Shampoo Film Details
Overview: On Election Day, 1968, a hairdresser and ladies’ man is too busy cutting hair and dealing with his various girlfriends and his mistress, whose husband he meets and finds out is having an affair with his ex-girlfriend.
Tagline: Your hairdresser does it better.
Review: Back in the early 1930s, in the time of cinema known as “pre-code” due to the general disregard for the prohibitive Motion Picture Production Code, there were lots of so-called sex comedies which made gags out of the bed-hopping escapades of their philandering heroes. The best of them were renowned for their cleverness in hinting at sexual acts that could not be shown on screen. Forty years later the production code had been scrapped and sex now could be (and frequently was) shown explicitly, but the sex comedy did not make a significant comeback. Shampoo is a rare but prime example. Shampoo is a sex comedy in that most, if not all, of its jokes revolve around sex, or at least the implication that sex has taken place or might be about to take place. As a result it is arguable that the comedy is a bit thin and repetitive, and it is true that the story is hardly bursting with riotous wit. And yet ace screenwriter Robert Towne constructs situations that are funny in their believable social awkwardness. They might only raise a chuckle or two over the course of a scene, but they have an almost soap opera quality which keeps us watching. Besides, there’s a bit more going on here than bedroom humour. The decision to set it seven years in the past seems strangely arbitrary at first, but it has a surprisingly moving impact when political events start to creep into the narrative, and Warren Beatty’s womanising antics are put into some perspective. Like all comedies, a lot of its success or otherwise depends on the acting performances. This was largely an age of realism in acting, but here the performances are just on the comedic side of real. Nobody does anything which is exactly funny in its own right, but it often is funny in its timing and context. For example, there is Beatty’s mumbled excuse to Carrie Fisher (whom he has just had sex with) when he is dragged off by Lee Grant (who intends to have sex with him). Similarly, a lot of Jack Warden’s self-important manliness is funny in the context of the fact that Beatty is busy screwing his wife, mistress and teenage daughter. Lee Grant gives another of her typically attention-grabbing minor roles, the authoritative society lady one minute, girlishly sipping a soft drink through a straw the next. Returning to Beatty, I’m also vaguely amused by the way he emphasises the last syllable in “pancreas” during the first scene, as if it’s some kind of ass. The director here is Hal Ashby, a really fine craftsman of 70s cinema with a deceptively simple approach. He doesn’t move the camera much, and often keeps back a bit from the action, not in a cold, distant way but more to show everything that is going on in a scene and allow the actors’ body language to come across as well as facial expression. This is even effective for the comedy, such as in the scene where Beatty trashes the bin outside the bank, in which the wide shot makes him look somewhat pathetic in his anger. When Ashby does move the camera it is usually to give an impression a setting or situation, often with beautiful economy, and nearly always disguised by following the movement of a character. Take the shot which introduces Jack Warden’s home life. He enters from one end of the room, kisses his daughter in mid-shot and surrounded by lots of colour. Then as he crosses what turns out to be a rather large room, the camera wheels round, to reveal his wife sitting alone amid stark white furnishings. An editor before he took up directing, Ashby clearly knows the potentially comedic value of a well-timed crosscut. For example, after the scene in which Warden discusses whether or not Beatty is “a fairy”, we cut to a shot of Beatty blow-drying a woman’s hair, her face virtually in his crotch. But there is one thing that makes Shampoo really stand out, and this is something which comes both from Ashby’s direction and the Towne/Beatty screenplay: Despite coming from a more liberated era, it still has the artful good taste of the sex comedies of the 30s. It resists the temptation to become soft porn or a string of gross-out jokes. There is only a little partial nudity, and for the most part we do not see much of the sex acts, only their beginnings and aftermaths. And this is an era in which a fairly graphic sex scene was fast becoming a staple of any romantic movie. Despite its being a comedy almost wholly concerned with one man’s sexual adventures, Shampoo is a surprisingly mature and refreshingly intelligent motion picture.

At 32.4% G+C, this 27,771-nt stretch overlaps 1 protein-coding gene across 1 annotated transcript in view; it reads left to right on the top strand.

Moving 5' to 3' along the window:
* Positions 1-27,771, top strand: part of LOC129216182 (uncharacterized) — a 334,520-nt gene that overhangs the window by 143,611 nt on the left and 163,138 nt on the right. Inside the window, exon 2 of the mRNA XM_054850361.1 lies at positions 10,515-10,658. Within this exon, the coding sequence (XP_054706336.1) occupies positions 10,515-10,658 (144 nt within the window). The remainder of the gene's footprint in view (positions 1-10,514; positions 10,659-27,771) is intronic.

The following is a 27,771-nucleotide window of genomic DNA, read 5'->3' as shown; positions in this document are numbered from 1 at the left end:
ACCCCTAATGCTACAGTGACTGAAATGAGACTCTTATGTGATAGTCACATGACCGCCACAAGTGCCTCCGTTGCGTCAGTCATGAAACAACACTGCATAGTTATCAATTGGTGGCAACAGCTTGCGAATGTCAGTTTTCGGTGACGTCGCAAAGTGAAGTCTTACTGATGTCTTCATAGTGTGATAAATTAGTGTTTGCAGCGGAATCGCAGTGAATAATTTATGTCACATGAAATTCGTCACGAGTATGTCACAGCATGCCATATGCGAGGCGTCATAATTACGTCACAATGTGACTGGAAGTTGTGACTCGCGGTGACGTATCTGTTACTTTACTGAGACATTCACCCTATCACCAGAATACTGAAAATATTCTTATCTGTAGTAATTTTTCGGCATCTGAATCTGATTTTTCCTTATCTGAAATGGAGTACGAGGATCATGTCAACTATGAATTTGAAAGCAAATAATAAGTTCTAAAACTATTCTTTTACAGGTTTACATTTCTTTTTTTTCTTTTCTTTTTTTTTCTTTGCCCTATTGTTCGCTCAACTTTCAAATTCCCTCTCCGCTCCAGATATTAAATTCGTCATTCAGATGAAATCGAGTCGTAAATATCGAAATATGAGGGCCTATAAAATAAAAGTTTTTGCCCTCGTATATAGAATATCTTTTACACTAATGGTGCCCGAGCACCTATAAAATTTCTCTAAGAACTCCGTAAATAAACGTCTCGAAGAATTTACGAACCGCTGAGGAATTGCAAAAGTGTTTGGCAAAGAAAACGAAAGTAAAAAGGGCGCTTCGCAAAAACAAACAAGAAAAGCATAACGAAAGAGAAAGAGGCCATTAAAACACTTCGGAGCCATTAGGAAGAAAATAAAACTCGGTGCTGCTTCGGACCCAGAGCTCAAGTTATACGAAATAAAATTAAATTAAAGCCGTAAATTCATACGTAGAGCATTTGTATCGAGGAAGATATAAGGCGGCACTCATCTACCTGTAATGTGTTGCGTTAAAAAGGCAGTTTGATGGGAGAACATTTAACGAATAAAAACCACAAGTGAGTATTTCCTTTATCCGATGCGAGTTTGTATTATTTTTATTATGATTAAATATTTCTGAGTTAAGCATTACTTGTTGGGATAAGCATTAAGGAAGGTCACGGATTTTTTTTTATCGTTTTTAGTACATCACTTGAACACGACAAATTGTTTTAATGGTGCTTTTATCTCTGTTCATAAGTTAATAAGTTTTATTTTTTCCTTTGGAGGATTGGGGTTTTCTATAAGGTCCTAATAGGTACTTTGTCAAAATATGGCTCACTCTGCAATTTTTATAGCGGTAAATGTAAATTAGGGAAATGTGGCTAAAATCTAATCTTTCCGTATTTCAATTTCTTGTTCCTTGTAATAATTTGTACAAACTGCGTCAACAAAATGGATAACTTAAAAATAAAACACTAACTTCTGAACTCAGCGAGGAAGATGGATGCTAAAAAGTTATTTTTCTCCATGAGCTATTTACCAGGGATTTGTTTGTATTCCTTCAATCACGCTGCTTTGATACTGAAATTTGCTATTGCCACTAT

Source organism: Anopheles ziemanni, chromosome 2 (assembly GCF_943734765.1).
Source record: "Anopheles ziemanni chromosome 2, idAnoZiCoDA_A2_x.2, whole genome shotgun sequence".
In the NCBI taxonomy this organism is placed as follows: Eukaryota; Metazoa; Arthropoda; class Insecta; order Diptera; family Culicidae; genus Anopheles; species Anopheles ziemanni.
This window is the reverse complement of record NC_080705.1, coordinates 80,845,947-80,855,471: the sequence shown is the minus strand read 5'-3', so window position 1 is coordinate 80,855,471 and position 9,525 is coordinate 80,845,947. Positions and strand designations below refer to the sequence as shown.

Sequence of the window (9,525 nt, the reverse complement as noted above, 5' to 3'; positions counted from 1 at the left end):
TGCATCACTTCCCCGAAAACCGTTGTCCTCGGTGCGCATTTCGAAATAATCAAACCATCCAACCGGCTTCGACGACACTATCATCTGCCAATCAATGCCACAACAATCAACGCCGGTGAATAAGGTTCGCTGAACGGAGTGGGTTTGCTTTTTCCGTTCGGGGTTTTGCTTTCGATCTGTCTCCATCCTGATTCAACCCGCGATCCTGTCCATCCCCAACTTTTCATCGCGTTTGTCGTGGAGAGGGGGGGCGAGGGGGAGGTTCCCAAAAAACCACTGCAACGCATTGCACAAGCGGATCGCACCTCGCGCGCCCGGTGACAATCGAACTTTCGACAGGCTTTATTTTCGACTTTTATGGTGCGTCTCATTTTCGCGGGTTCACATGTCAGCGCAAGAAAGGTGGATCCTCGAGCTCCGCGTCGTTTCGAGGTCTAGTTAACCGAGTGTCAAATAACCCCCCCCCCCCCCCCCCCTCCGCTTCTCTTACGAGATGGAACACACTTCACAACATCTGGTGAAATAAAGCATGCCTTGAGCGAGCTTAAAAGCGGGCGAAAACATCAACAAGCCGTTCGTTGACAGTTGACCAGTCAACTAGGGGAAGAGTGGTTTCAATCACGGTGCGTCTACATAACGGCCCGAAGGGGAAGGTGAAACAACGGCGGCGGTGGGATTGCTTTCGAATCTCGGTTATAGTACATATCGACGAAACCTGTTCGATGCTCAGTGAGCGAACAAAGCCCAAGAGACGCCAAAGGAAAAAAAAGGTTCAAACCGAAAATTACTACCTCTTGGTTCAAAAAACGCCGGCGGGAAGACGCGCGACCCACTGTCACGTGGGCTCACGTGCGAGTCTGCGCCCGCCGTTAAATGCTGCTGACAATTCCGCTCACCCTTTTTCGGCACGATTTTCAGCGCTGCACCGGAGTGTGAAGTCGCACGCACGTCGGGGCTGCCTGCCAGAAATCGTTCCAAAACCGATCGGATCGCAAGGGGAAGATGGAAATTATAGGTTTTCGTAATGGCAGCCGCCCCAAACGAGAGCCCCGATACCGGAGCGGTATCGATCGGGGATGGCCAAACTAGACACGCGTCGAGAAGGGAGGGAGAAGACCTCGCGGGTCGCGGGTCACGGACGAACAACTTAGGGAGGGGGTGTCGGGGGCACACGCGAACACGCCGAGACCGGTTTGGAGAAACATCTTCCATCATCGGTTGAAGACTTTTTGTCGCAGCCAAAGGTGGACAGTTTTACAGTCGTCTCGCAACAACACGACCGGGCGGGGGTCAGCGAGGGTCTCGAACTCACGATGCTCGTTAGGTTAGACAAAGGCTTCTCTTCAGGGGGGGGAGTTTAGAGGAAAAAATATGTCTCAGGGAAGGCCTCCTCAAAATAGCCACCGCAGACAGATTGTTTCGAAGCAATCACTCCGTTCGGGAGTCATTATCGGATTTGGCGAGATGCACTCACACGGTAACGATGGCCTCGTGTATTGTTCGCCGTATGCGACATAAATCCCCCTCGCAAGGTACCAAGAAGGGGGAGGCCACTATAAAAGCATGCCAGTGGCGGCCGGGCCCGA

Country: United States
Duration: 110 min
Genre: Comedy, Drama
Also known as: Shampoo,Shampooing,Шампунь,Holivudski frizer,Шампоан,Sampon,シャンプー,Sosyete kuaförü,Szampon